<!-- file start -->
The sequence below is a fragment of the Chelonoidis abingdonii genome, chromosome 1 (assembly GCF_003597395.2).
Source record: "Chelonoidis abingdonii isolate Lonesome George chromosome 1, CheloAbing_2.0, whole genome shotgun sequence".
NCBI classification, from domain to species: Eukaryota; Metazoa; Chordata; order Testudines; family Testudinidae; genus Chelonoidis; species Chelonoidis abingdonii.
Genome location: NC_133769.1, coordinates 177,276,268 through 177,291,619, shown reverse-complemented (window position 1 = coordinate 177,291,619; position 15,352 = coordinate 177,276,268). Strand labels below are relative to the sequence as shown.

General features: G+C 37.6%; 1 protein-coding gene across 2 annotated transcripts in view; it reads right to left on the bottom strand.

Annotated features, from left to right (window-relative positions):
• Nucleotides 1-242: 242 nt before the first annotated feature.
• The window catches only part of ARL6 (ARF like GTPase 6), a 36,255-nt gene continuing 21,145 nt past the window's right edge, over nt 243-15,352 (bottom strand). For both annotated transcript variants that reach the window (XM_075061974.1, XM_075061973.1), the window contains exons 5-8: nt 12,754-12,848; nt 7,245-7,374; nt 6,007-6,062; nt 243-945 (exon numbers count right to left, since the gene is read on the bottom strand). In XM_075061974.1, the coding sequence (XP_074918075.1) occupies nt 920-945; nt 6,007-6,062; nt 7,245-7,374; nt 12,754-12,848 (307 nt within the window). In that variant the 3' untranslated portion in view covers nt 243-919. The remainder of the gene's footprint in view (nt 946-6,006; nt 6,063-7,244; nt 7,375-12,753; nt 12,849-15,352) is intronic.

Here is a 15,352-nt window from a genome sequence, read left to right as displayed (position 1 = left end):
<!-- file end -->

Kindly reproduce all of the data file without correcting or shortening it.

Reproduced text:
The sequence below is a fragment of the Chelonoidis abingdonii genome, chromosome 1 (assembly GCF_003597395.2).
Source record: "Chelonoidis abingdonii isolate Lonesome George chromosome 1, CheloAbing_2.0, whole genome shotgun sequence".
NCBI classification, from domain to species: Eukaryota; Metazoa; Chordata; order Testudines; family Testudinidae; genus Chelonoidis; species Chelonoidis abingdonii.
Genome location: NC_133769.1, coordinates 177,276,268 through 177,291,619, shown reverse-complemented (window position 1 = coordinate 177,291,619; position 15,352 = coordinate 177,276,268). Strand labels below are relative to the sequence as shown.

General features: G+C 37.6%; 1 protein-coding gene across 2 annotated transcripts in view; it reads right to left on the bottom strand.

Annotated features, from left to right (window-relative positions):
• Nucleotides 1-242: 242 nt before the first annotated feature.
• The window catches only part of ARL6 (ARF like GTPase 6), a 36,255-nt gene continuing 21,145 nt past the window's right edge, over nt 243-15,352 (bottom strand). For both annotated transcript variants that reach the window (XM_075061974.1, XM_075061973.1), the window contains exons 5-8: nt 12,754-12,848; nt 7,245-7,374; nt 6,007-6,062; nt 243-945 (exon numbers count right to left, since the gene is read on the bottom strand). In XM_075061974.1, the coding sequence (XP_074918075.1) occupies nt 920-945; nt 6,007-6,062; nt 7,245-7,374; nt 12,754-12,848 (307 nt within the window). In that variant the 3' untranslated portion in view covers nt 243-919. The remainder of the gene's footprint in view (nt 946-6,006; nt 6,063-7,244; nt 7,375-12,753; nt 12,849-15,352) is intronic.

Here is a 15,352-nt window from a genome sequence, read left to right as displayed (position 1 = left end):